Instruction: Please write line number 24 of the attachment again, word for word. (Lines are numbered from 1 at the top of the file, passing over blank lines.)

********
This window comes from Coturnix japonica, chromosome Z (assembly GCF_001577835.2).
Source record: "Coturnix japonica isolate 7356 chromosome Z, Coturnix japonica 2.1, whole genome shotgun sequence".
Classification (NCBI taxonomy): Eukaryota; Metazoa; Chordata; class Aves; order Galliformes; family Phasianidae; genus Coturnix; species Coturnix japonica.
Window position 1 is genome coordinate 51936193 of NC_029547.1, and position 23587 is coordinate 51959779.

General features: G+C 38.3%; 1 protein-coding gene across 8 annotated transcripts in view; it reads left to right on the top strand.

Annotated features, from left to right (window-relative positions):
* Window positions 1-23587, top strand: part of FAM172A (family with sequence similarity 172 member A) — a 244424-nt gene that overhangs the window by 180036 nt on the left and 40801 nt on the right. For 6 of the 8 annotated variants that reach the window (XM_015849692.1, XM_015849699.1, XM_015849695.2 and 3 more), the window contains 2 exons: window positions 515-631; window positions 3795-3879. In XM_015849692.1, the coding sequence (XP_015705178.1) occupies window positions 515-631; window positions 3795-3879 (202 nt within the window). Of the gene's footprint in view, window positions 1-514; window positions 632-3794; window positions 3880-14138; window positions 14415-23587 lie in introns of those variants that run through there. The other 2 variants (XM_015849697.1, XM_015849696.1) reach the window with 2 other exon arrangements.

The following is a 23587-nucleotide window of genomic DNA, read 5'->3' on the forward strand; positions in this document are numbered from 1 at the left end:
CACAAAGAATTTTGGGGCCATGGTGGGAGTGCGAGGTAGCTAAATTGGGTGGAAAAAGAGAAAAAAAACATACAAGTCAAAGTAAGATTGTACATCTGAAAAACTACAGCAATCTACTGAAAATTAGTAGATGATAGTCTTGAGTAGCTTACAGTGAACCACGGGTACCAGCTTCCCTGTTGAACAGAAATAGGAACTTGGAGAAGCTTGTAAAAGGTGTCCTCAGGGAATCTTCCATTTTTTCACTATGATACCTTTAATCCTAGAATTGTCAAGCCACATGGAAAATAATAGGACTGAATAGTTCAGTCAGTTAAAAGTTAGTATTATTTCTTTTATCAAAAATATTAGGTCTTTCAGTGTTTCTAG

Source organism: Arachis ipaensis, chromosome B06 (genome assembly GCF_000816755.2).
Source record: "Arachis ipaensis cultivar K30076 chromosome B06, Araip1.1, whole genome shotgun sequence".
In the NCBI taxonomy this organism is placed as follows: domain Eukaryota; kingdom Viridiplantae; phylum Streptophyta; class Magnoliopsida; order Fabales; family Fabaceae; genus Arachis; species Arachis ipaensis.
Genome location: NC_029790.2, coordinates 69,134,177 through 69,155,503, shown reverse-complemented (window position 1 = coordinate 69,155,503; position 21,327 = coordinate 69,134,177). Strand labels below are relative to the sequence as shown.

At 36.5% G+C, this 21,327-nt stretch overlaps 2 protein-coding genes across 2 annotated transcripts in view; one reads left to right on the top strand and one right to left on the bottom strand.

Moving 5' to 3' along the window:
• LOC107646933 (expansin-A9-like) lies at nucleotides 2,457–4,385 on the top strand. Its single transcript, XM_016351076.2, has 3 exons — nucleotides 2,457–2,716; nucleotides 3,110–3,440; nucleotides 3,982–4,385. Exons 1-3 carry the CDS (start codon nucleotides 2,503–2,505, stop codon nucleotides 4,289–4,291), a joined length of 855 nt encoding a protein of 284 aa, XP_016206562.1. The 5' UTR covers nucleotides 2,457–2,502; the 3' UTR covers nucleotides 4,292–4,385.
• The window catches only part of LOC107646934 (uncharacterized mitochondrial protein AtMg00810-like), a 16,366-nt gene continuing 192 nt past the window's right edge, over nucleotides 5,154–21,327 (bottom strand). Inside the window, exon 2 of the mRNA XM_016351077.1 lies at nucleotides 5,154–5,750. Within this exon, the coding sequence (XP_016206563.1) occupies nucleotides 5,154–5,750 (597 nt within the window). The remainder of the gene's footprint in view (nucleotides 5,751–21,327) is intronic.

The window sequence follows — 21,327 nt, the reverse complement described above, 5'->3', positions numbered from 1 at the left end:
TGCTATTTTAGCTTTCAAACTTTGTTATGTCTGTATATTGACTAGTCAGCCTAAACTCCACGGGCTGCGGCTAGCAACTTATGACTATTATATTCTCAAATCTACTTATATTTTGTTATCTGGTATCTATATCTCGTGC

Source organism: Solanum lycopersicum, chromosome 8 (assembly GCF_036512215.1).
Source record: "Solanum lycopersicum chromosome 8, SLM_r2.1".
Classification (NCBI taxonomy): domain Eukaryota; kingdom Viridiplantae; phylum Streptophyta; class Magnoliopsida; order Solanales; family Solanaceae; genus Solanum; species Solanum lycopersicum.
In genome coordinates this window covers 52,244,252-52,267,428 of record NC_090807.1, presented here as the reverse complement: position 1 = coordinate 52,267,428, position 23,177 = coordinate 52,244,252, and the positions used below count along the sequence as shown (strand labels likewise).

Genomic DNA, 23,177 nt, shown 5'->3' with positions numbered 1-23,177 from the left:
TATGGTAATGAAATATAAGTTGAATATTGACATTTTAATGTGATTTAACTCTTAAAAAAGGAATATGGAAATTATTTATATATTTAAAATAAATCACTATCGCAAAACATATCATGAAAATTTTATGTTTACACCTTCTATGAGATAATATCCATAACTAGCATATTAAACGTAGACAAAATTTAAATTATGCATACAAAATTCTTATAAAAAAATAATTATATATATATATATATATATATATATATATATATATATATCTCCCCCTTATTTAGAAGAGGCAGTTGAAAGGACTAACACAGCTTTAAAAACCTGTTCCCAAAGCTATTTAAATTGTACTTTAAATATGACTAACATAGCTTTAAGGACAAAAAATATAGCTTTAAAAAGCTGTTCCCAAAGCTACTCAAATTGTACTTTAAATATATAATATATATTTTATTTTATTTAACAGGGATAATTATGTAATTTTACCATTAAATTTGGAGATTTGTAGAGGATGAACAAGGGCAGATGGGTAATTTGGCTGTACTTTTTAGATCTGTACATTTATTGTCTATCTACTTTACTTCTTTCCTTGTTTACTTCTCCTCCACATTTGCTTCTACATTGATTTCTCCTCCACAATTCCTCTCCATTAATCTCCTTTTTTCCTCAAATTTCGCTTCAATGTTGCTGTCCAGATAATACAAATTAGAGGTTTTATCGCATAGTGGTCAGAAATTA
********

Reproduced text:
Genomic DNA, 23,177 nt, shown 5'->3' with positions numbered 1-23,177 from the left: